All About Bees

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  • Post last modified:September 18, 2020
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All About Bees

A beekeeper, or apiarist, keeps bees in an apiary. Most beekeepers use a movable frame hive called Langstroth
invented by American Reverend Langstroth. Inside the bee hive, the bees build cells upon the sheet of wax or plastic foundation in order to create complete honeycombs. But how do honey bees inside exactly operate? Let us take a closer look at these fascinating insects.

 

Basic parts of bee
Basic parts of bee

The body of honeybees is divided into three parts:
1.Head

2.Thorax

3.Abdomen

They are social insects that live in hives. They have six legs, a pair of antennae, jointed legs, compound eyes and a hard exoskeleton. All the bees inside the hive are related to one another. Honeybees eat nectar which they turn into honey. The life cycle of bees is fascinating in itself as they undergo a complete metamorphosis. It starts with the queen laying eggs in a cell inside the wax comb. These immature bees are called brood. When the egg hatches, it turns into a larva which looks like a worm. Then it finally pupates into an adult bee.

Life Cycle of Bees

Bees are like butterflies that go through several stages in their life.

1. Egg -the queen lays soft white eggs in the comb. The egg stage lasts for three days.

2. Larva – after three days, the egg hatches into a larva. Worker bees feed the larva with milk and bee bread. The larva will spin a cocoon around itself. The larva stage is from day 4 until day 9.

3. Pupa – the larva then turns into a pupa while inside the cocoon. During this stage, it will develop eyes, wings, and legs. This stage usually last from day 10 to 23.

4. Adult – the bee finally reached full growth. It chews its way out of the cell. This is the complete metamorphosis of the bee.

Body Parts of Bees

The body of honeybees is divided into three major parts which are the head, thorax and abdomen. Let us take a closer look at these and some other body parts of bees.

1.  Head – the head of the bee is dominated by two large compound eyes. There are three small ocelli or simple eyes between the compound eyes. The bees’ vision is different from that of humans.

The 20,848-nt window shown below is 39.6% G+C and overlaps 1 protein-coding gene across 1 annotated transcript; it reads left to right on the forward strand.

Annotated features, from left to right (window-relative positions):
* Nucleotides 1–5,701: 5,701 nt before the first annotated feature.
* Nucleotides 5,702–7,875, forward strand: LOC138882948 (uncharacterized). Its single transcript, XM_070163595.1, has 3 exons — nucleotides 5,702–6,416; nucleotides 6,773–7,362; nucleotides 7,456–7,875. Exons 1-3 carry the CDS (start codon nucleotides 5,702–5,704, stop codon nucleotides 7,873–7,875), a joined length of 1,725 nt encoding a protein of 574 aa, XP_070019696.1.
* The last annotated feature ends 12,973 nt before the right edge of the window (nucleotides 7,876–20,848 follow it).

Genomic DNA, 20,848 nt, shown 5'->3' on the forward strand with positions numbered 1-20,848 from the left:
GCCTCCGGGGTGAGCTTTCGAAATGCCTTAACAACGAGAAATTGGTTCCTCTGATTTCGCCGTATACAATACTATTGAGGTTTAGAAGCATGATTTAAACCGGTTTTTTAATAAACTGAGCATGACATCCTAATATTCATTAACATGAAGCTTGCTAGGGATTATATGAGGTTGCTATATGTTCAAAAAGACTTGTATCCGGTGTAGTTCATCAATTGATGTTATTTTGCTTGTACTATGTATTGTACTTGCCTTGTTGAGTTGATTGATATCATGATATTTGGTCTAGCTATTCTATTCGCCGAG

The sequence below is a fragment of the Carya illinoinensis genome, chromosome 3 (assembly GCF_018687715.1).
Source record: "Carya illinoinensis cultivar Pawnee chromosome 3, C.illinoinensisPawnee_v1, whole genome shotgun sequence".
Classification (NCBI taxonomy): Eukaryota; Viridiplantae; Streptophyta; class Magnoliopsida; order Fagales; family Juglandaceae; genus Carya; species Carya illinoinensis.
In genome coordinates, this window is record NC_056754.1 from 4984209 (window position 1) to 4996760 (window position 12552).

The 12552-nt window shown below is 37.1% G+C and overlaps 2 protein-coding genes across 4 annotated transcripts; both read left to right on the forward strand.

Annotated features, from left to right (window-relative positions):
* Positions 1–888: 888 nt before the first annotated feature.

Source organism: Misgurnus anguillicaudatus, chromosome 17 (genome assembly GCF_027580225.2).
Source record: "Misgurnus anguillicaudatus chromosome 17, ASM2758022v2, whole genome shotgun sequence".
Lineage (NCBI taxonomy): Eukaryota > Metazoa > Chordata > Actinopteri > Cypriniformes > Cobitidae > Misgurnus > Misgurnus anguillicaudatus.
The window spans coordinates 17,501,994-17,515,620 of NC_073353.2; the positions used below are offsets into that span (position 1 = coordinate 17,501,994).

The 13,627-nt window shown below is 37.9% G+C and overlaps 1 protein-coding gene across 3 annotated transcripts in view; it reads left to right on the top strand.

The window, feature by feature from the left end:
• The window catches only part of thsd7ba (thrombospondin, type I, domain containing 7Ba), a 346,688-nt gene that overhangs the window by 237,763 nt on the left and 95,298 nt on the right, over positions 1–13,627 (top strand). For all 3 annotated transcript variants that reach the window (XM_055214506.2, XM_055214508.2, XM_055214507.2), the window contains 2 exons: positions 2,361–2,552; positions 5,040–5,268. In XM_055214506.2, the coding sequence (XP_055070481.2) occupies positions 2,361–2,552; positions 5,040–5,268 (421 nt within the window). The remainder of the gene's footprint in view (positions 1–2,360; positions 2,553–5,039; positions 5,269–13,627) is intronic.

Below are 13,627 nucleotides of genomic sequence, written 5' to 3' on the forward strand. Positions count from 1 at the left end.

2. Antennae – This is located almost at the center of the face. The antenna is made of a basal stalk or scrape and another longer segmented flagellum.

3. Mouth – The mouth of the bees is comprised of the mandibles or the jaws which are suspended from the head at the sides. Their mandibular gland of the queen secretes a substance responsible for maintenance of the social organization of the colony.

4. Thorax – is the middle part of their body where the legs and the wings are attached. Each pair of legs performs different activities for the bee’s grooming and for pollen collection.

5. Abdomen – is where the digestive and reproductive organs are located. The sting is located at the end of the abdomen.

Being a social insect, a honeybee can fly about 15 mph, collect nectar from flower to flower and bring it back to the hive. The three types of bees with varying duties inside the hive are:

  • The queen who lays eggs
  • The workers who basically do much of the work like gathering food, tending to eggs, building honeycombs and guarding the hive
  • The drones that are male bees whose main duty is to mate with the queen.
  • Being Social creatures, a colony of honeybees have no self value and instinctively work as a whole in order to survive. Now you know what’s going on inside the honeybee hive. Next we are going to take a look at the basic equipments you will need in beekeeping.

How Bees Communicate

One of the first animal languages to be studied is the language of bees. Karl von Frisch, an Austrian zoologist, discovered a system of communication that allows worker bees to relate to the rest of the colony.

The bees use touch as their way to communicate with each other. Worker bees perform ‘dances’ when they return to the hive.

The dance is either circular dance or ‘figure eight’ dance. Bees do the circular dance to indicate the location of food sources even a hundred yards away. In figure-eight dances, the bees waggle their bodies indicating a farther location of the food which is usually up to several miles from the hive. Studies show that their system of communicating the location of a food source is accurate. They are able to precisely trace food source to within 20 degrees in direction and within 15 percent of the distance.

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